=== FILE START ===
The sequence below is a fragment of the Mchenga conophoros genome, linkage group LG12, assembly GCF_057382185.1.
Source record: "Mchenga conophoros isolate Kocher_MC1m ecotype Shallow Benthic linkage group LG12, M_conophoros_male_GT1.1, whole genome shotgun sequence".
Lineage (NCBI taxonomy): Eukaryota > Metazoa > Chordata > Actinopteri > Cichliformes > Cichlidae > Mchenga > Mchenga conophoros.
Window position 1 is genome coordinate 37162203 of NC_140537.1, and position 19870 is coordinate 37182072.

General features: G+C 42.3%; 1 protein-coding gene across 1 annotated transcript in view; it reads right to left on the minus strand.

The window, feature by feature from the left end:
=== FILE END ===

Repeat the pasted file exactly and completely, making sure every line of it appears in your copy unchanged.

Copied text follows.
The sequence below is a fragment of the Mchenga conophoros genome, linkage group LG12, assembly GCF_057382185.1.
Source record: "Mchenga conophoros isolate Kocher_MC1m ecotype Shallow Benthic linkage group LG12, M_conophoros_male_GT1.1, whole genome shotgun sequence".
Lineage (NCBI taxonomy): Eukaryota > Metazoa > Chordata > Actinopteri > Cichliformes > Cichlidae > Mchenga > Mchenga conophoros.
Window position 1 is genome coordinate 37162203 of NC_140537.1, and position 19870 is coordinate 37182072.

General features: G+C 42.3%; 1 protein-coding gene across 1 annotated transcript in view; it reads right to left on the minus strand.

The window, feature by feature from the left end: